10 Website Performance Indicators You Should Monitor
Originally published on August 18, 2017 by Beat Köck
Last updated on August 31, 2021 • 19 minute read
Your website is the face of your business. Good performance therefore is essential as visitors expect a fast, good looking and easy-to-use service.
The selection of the “right” performance indicators for your website is a challenge. On the one hand, you do want to be updated about every potential issue with your website; on the other hand, a flood of warnings about minor problems can block the view of important issues. For example, an alert on every single broken link, or on each slight decrease in site speed, is simply excessive.
What exactly you should monitor, depends on your business and website. But here are 10 general indicators that every website owner should monitor to guarantee a great user experience.
Uptime is without doubt the single most important performance indicator of your website.
Most business models rely heavily on their website. When your site is down for more than a few minutes, you may experience a decline in sales. Moreover, an unavailable website can lead to disturbed workflows in your whole company. The longer the downtime is and the more often it happens, the more it jeopardizes the reputation of your business.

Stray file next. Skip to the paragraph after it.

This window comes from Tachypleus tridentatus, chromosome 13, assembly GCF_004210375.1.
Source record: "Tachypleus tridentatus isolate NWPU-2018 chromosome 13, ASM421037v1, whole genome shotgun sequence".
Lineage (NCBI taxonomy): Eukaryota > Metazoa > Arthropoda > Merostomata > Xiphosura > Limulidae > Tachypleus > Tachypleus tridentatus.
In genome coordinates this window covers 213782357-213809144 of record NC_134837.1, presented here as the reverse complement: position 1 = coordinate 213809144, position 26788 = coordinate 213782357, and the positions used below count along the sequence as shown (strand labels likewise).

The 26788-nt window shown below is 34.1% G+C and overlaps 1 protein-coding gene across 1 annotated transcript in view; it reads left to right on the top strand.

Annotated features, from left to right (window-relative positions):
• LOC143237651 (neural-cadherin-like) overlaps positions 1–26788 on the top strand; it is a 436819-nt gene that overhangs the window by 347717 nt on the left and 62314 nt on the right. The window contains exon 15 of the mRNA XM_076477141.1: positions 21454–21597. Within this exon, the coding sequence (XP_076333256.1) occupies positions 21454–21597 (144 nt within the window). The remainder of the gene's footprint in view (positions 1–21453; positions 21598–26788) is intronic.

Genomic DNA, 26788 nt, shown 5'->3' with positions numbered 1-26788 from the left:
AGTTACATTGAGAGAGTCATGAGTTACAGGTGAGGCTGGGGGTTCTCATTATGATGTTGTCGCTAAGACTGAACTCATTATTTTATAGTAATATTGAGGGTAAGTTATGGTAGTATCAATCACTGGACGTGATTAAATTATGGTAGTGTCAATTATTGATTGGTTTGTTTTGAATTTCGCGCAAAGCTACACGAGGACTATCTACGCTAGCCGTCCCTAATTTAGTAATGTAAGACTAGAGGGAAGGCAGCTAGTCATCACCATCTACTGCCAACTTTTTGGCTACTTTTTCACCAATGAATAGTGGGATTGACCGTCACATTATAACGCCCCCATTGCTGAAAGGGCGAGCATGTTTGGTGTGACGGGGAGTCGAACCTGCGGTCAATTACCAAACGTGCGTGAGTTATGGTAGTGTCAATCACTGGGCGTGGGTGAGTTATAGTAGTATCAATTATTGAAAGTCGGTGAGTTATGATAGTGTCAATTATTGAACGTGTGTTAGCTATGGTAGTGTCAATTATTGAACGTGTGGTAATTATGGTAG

The uptime is usually measured in percent. For your website, you should strive for “five nines”, i.e. 99.999 % uptime. For a complete overview of your website’s uptime, it is recommended to check the uptime of your key pages from different locations.
Since getting close to 100 % uptime is so important, Paessler introduced the World Uptime Day on April 10th, which is the 100th day of the year.
2. Time To First Byte (TTFB)
Most internet users are impatient: 40 % abandon a website that takes more than 3 seconds to load.
If your page does not load quickly enough, they bounce before being drawn-in by your great content. By sending requests from different locations, you can check how fast your webserver responds. A common metric for determining the responsiveness of a web server is Time to first byte (TTFB). The TTFB is affected by the duration of 3 actions:
- Sending a request to the server